This book informs persons who risk or have sustained a heart attack as a result of coronary artery disease how it is possible to help them and how they may help themselves.
In this new volume of the Medical Adviser Series two experienced cardiologists, who have been involved for many years in research of the causes and consequences of this disease, give a comprehensive description of heart attack and its effects. They answer questions which are brought up daily by those who are affected by heart attack and coronary disease in general.
Yet another purpose of this book is to make patients specialists of their particular chronic disease with the cooperation of their physician. The book is meant to become a reliable adviser on the way to a 'second life', one which may be consulted at any time by patients and their families.
Carola Halhuber, M.D., born in 1936 in Baden-Baden, received her medical education at the Universities of Freiburg, Vienna, Berlin and Munster.
She was head of the Clinic of Cardio-vascular Disease in Baden-Baden and of the private Hospital "Lauterbacher Muehle" for coronary patients at Osterseen in Bavaria from 1964 to 1974. Since 1974 she has worked in the intensive care unit of the County Hospital in Munich-Pasing.
She is a trustee member of the German society concerned with the dangers of addiction, speaker for a group of specialists on smoking, and head of an outpatient coronary group.
Max J. Halhuber, MD., Professor of Medicine, born in 1916 in Innsbruck, studied medicine in Innsbruck, Vienna, Freiburg, Paris, and Boston.
He was chief resident of the University Hospital in Innsbruck until 1967. Since 1968 he has been the medical director of the Hoehenried Hospital for Cardio- vascular Disease.
He is professor of medicine at the University of Innsbruck and the Technical University of Munich.
In Germany the patient with a heart attack is referred to a special center for cardiac rehabilitation after his hospitalization for acute care. One such center in Bavaria is run by Dr. Max Halhuber who shares his experience and knowledge with us in this book, written for the patient and his family.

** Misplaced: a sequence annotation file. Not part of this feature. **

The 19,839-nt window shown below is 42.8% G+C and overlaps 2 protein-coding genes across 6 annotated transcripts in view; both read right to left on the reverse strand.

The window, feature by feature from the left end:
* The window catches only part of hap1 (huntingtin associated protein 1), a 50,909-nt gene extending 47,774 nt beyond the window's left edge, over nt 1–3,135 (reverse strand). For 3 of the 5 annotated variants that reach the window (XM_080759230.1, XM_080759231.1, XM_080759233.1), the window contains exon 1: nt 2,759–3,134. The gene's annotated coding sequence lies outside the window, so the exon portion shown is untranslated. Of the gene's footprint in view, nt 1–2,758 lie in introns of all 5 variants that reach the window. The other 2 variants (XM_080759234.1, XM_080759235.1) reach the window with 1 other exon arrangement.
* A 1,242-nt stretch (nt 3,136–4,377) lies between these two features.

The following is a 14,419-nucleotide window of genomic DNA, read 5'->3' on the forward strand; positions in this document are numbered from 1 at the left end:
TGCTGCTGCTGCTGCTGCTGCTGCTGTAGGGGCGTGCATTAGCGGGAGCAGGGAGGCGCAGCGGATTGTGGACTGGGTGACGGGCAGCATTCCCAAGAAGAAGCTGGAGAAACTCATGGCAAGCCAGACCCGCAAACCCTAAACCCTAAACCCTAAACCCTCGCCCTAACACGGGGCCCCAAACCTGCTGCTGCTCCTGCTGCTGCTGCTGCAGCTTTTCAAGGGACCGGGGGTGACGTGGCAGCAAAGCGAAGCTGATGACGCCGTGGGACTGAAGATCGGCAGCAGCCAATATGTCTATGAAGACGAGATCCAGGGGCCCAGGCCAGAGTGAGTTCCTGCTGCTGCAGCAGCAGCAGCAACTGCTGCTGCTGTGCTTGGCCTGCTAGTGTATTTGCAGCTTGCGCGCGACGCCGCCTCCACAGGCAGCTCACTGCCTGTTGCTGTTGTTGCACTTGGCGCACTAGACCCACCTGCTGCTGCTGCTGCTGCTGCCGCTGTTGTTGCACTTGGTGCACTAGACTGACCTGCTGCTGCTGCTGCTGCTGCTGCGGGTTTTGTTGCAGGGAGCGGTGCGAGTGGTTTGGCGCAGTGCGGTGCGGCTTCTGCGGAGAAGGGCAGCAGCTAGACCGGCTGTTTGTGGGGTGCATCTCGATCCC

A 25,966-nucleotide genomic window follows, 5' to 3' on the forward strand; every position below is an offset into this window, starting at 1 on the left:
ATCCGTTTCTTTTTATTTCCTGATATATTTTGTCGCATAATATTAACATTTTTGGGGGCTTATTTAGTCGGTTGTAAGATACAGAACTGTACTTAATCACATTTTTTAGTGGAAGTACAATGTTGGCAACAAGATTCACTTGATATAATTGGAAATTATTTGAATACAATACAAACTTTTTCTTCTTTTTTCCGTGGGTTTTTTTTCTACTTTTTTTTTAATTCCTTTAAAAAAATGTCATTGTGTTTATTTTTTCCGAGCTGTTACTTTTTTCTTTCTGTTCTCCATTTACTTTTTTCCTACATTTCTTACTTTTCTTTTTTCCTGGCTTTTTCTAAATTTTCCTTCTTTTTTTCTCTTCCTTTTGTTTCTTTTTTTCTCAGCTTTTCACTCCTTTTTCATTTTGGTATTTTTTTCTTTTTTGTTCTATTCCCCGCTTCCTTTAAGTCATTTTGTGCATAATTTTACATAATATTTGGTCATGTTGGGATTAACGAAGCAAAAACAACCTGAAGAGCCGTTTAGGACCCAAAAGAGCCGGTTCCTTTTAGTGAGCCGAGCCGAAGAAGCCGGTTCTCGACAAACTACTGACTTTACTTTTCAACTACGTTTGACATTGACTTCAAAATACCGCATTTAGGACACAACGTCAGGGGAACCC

In the United States we have superb facilities for care during the acute phase of the heart attack. However, we neglect the important rehabilitation and reconditioning process and put up with the high cost, both socially and economically, of prolonged disability and premature retirement.
A statement was made to me by one of the officials of a Blue Shield plan when challenged over the Blue Plan's policy of not paying for a rehabilitation program. He stated, "The Blue Plans are in business to insure against acute illness. We are not in the business of prevention nor in the business of rehabilitation, much as we applaud their aims." If the individual is fortunate enough to have major medical coverage, rehabilitation programs may be covered.
It is unfortunate in these days of pressures for cost containment in medical care that we neglect rehabilitation and secondary prevention. As a matter of fact, even primary prevention programs suffer.
It has been estimated that in the United States coronary disease strikes 21/2 million individuals, and that one in five men can expect to have a heart attack before age 60. While institutional rehabilitation will probably never come to this country, and, indeed, is probably not needed, we must find a higher priority for prevention and rehabilitation programs.
Dr. Halhuber has a lot to tell us about coronary artery disease and heart attacks, and this book offers a large amount of medical information in terms understandable by patients and their family.
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